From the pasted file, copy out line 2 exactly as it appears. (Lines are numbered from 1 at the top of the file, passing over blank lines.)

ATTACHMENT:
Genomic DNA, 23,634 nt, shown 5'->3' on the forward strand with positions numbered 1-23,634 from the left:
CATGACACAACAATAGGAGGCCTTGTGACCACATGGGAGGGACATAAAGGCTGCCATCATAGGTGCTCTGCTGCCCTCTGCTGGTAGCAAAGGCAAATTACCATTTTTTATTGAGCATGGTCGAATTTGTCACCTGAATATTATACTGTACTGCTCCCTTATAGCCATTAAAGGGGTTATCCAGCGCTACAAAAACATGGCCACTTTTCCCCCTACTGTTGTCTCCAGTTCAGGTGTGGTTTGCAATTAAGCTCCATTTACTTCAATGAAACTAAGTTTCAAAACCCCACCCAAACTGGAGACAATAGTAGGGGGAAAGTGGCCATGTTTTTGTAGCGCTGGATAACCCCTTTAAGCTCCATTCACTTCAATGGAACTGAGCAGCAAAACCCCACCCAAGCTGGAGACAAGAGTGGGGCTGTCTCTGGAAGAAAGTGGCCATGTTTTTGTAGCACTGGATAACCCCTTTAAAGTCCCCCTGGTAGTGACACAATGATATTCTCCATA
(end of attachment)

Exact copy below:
CATGACACAACAATAGGAGGCCTTGTGACCACATGGGAGGGACATAAAGGCTGCCATCATAGGTGCTCTGCTGCCCTCTGCTGGTAGCAAAGGCAAATTACCATTTTTTATTGAGCATGGTCGAATTTGTCACCTGAATATTATACTGTACTGCTCCCTTATAGCCATTAAAGGGGTTATCCAGCGCTACAAAAACATGGCCACTTTTCCCCCTACTGTTGTCTCCAGTTCAGGTGTGGTTTGCAATTAAGCTCCATTTACTTCAATGAAACTAAGTTTCAAAACCCCACCCAAACTGGAGACAATAGTAGGGGGAAAGTGGCCATGTTTTTGTAGCGCTGGATAACCCCTTTAAGCTCCATTCACTTCAATGGAACTGAGCAGCAAAACCCCACCCAAGCTGGAGACAAGAGTGGGGCTGTCTCTGGAAGAAAGTGGCCATGTTTTTGTAGCACTGGATAACCCCTTTAAAGTCCCCCTGGTAGTGACACAATGATATTCTCCATA